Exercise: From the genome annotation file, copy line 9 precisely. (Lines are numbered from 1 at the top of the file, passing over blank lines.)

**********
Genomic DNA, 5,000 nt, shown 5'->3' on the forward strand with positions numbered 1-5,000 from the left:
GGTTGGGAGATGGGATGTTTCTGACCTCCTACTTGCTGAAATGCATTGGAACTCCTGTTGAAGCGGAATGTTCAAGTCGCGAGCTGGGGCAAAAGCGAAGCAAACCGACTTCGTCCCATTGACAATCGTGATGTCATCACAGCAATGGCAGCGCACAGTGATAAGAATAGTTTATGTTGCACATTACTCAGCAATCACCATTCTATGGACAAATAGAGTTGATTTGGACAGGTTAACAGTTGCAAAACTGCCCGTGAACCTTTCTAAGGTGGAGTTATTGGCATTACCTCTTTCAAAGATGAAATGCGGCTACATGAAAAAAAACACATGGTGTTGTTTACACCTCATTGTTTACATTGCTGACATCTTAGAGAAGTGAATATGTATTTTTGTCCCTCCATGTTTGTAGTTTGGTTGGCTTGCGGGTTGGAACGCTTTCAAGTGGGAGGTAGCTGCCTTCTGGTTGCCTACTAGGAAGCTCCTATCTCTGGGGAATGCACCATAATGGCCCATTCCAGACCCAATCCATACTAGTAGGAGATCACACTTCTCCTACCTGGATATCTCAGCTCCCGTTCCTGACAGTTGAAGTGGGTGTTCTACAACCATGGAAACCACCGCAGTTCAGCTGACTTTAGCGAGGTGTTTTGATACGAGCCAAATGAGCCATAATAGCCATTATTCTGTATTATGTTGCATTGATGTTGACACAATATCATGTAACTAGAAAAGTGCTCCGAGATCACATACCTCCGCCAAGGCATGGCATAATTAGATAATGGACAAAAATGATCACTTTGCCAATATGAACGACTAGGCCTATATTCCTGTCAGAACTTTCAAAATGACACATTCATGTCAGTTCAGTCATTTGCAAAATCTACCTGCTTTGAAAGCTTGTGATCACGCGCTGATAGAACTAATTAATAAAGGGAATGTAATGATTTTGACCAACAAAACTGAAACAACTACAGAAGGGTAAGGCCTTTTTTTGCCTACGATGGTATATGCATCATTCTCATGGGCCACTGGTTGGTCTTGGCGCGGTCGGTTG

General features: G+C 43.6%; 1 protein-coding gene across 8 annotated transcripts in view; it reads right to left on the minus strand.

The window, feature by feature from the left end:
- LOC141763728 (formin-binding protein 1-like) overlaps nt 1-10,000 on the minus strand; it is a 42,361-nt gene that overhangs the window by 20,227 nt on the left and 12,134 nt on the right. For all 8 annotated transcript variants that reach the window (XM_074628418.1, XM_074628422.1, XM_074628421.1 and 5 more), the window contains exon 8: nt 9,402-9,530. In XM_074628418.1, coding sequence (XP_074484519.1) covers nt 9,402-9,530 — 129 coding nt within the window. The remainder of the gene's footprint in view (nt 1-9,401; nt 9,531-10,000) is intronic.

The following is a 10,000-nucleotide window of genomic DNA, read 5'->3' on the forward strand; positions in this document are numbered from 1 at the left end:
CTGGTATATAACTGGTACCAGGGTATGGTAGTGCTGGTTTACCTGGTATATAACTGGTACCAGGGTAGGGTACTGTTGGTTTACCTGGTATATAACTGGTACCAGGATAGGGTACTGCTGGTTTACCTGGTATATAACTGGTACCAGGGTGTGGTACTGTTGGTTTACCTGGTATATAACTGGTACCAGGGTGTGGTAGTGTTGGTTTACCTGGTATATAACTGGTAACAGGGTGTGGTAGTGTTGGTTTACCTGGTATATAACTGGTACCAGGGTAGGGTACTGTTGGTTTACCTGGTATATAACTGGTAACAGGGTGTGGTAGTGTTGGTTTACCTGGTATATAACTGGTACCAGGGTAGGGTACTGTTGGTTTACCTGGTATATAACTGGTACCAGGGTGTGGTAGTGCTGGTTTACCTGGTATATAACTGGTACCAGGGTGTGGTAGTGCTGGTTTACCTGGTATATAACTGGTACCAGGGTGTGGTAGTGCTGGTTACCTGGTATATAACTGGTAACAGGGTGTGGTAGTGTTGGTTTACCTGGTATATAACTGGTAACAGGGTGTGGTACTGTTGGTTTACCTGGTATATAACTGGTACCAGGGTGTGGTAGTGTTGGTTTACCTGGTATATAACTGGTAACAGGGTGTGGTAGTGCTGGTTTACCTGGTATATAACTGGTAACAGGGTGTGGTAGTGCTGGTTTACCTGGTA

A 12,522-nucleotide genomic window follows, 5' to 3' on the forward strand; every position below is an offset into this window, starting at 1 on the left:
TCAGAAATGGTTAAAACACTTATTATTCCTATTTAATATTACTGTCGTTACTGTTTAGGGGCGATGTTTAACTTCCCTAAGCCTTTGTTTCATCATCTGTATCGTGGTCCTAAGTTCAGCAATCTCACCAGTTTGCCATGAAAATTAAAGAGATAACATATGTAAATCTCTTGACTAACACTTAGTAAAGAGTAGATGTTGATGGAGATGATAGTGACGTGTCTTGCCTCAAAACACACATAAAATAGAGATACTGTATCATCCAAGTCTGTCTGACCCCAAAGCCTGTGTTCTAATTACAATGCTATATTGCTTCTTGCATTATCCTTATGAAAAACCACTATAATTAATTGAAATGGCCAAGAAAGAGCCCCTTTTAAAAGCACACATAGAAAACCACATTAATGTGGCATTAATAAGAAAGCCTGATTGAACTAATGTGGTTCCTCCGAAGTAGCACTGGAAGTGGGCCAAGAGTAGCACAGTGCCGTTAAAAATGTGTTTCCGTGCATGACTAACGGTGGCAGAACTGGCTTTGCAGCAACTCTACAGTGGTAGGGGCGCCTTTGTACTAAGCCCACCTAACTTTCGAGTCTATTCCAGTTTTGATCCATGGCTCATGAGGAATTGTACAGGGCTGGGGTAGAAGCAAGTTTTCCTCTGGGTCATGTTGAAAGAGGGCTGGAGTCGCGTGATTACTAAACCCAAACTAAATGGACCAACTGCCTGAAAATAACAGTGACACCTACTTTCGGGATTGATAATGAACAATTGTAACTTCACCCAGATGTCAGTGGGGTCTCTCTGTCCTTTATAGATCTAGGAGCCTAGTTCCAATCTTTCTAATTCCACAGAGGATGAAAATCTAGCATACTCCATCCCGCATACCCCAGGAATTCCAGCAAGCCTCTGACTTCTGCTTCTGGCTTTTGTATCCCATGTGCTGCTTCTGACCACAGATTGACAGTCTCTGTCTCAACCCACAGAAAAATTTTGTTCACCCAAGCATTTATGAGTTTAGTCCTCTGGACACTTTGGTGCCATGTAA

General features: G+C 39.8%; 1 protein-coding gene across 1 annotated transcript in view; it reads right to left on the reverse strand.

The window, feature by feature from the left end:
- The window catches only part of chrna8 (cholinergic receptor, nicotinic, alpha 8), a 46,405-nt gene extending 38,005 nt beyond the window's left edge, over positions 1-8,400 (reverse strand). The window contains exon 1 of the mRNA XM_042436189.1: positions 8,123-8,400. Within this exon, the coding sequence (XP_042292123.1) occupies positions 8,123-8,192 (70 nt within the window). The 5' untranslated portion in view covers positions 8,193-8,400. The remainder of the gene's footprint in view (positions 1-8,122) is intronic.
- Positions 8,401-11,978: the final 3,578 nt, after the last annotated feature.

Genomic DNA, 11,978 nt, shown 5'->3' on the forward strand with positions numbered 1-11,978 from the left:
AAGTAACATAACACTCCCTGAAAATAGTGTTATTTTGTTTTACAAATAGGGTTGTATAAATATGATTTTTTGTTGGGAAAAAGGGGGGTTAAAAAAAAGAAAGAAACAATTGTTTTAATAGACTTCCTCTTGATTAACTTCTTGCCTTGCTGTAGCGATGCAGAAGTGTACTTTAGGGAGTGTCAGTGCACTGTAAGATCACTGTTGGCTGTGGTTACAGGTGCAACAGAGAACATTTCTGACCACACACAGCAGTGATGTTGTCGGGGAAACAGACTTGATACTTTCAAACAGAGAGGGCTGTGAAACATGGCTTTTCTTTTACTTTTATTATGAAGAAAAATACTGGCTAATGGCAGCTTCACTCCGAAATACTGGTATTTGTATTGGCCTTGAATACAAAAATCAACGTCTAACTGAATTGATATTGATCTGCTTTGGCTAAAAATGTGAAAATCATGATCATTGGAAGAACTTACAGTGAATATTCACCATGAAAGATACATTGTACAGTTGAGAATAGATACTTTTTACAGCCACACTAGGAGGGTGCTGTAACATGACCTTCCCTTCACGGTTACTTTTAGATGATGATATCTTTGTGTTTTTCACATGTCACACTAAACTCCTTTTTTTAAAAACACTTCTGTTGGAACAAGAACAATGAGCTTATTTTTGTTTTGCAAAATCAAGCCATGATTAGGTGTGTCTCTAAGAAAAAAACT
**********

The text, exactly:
TCAGAAATGGTTAAAACACTTATTATTCCTATTTAATATTACTGTCGTTACTGTTTAGGGGCGATGTTTAACTTCCCTAAGCCTTTGTTTCATCATCTGTATCGTGGTCCTAAGTTCAGCAATCTCACCAGTTTGCCATGAAAATTAAAGAGATAACATATGTAAATCTCTTGACTAACACTTAGTAAAGAGTAGATGTTGATGGAGATGATAGTGACGTGTCTTGCCTCAAAACACACATAAAATAGAGATACTGTATCATCCAAGTCTGTCTGACCCCAAAGCCTGTGTTCTAATTACAATGCTATATTGCTTCTTGCATTATCCTTATGAAAAACCACTATAATTAATTGAAATGGCCAAGAAAGAGCCCCTTTTAAAAGCACACATAGAAAACCACATTAATGTGGCATTAATAAGAAAGCCTGATTGAACTAATGTGGTTCCTCCGAAGTAGCACTGGAAGTGGGCCAAGAGTAGCACAGTGCCGTTAAAAATGTGTTTCCGTGCATGACTAACGGTGGCAGAACTGGCTTTGCAGCAACTCTACAGTGGTAGGGGCGCCTTTGTACTAAGCCCACCTAACTTTCGAGTCTATTCCAGTTTTGATCCATGGCTCATGAGGAATTGTACAGGGCTGGGGTAGAAGCAAGTTTTCCTCTGGGTCATGTTGAAAGAGGGCTGGAGTCGCGTGATTACTAAACCCAAACTAAATGGACCAACTGCCTGAAAATAACAGTGACACCTACTTTCGGGATTGATAATGAACAATTGTAACTTCACCCAGATGTCAGTGGGGTCTCTCTGTCCTTTATAGATCTAGGAGCCTAGTTCCAATCTTTCTAATTCCACAGAGGATGAAAATCTAGCATACTCCATCCCGCATACCCCAGGAATTCCAGCAAGCCTCTGACTTCTGCTTCTGGCTTTTGTATCCCATGTGCTGCTTCTGACCACAGATTGACAGTCTCTGTCTCAACCCACAGAAAAATTTTGTTCACCCAAGCATTTATGAGTTTAGTCCTCTGGACACTTTGGTGCCATGTAA